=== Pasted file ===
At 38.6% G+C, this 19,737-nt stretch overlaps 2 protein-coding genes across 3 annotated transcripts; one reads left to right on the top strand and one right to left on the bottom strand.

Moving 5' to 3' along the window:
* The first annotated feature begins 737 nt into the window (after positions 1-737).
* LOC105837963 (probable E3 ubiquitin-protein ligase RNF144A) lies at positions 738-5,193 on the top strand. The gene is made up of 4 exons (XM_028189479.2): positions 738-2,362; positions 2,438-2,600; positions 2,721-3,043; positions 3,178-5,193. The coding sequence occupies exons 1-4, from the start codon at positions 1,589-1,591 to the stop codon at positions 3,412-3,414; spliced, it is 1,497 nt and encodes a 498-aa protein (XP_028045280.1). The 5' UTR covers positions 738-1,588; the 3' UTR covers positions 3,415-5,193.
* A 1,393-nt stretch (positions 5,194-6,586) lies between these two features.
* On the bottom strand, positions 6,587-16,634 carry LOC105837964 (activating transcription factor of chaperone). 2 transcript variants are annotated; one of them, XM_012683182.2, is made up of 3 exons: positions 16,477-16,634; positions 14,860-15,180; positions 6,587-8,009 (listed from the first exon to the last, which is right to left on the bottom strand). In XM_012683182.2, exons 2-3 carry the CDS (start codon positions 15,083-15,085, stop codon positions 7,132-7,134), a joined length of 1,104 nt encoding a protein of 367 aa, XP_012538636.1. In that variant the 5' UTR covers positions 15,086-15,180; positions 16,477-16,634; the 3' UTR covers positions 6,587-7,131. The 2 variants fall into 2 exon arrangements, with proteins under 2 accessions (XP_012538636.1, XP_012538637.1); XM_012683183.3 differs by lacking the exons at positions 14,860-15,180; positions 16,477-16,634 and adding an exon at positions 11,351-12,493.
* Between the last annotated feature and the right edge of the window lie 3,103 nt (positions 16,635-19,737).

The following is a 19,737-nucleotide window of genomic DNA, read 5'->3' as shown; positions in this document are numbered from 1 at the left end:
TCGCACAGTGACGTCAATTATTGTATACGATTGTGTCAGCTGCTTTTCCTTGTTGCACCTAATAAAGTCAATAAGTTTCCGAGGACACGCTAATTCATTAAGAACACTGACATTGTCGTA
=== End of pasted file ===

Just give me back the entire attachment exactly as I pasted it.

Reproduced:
At 38.6% G+C, this 19,737-nt stretch overlaps 2 protein-coding genes across 3 annotated transcripts; one reads left to right on the top strand and one right to left on the bottom strand.

Moving 5' to 3' along the window:
* The first annotated feature begins 737 nt into the window (after positions 1-737).
* LOC105837963 (probable E3 ubiquitin-protein ligase RNF144A) lies at positions 738-5,193 on the top strand. The gene is made up of 4 exons (XM_028189479.2): positions 738-2,362; positions 2,438-2,600; positions 2,721-3,043; positions 3,178-5,193. The coding sequence occupies exons 1-4, from the start codon at positions 1,589-1,591 to the stop codon at positions 3,412-3,414; spliced, it is 1,497 nt and encodes a 498-aa protein (XP_028045280.1). The 5' UTR covers positions 738-1,588; the 3' UTR covers positions 3,415-5,193.
* A 1,393-nt stretch (positions 5,194-6,586) lies between these two features.
* On the bottom strand, positions 6,587-16,634 carry LOC105837964 (activating transcription factor of chaperone). 2 transcript variants are annotated; one of them, XM_012683182.2, is made up of 3 exons: positions 16,477-16,634; positions 14,860-15,180; positions 6,587-8,009 (listed from the first exon to the last, which is right to left on the bottom strand). In XM_012683182.2, exons 2-3 carry the CDS (start codon positions 15,083-15,085, stop codon positions 7,132-7,134), a joined length of 1,104 nt encoding a protein of 367 aa, XP_012538636.1. In that variant the 5' UTR covers positions 15,086-15,180; positions 16,477-16,634; the 3' UTR covers positions 6,587-7,131. The 2 variants fall into 2 exon arrangements, with proteins under 2 accessions (XP_012538636.1, XP_012538637.1); XM_012683183.3 differs by lacking the exons at positions 14,860-15,180; positions 16,477-16,634 and adding an exon at positions 11,351-12,493.
* Between the last annotated feature and the right edge of the window lie 3,103 nt (positions 16,635-19,737).

The following is a 19,737-nucleotide window of genomic DNA, read 5'->3' as shown; positions in this document are numbered from 1 at the left end:
TCGCACAGTGACGTCAATTATTGTATACGATTGTGTCAGCTGCTTTTCCTTGTTGCACCTAATAAAGTCAATAAGTTTCCGAGGACACGCTAATTCATTAAGAACACTGACATTGTCGTA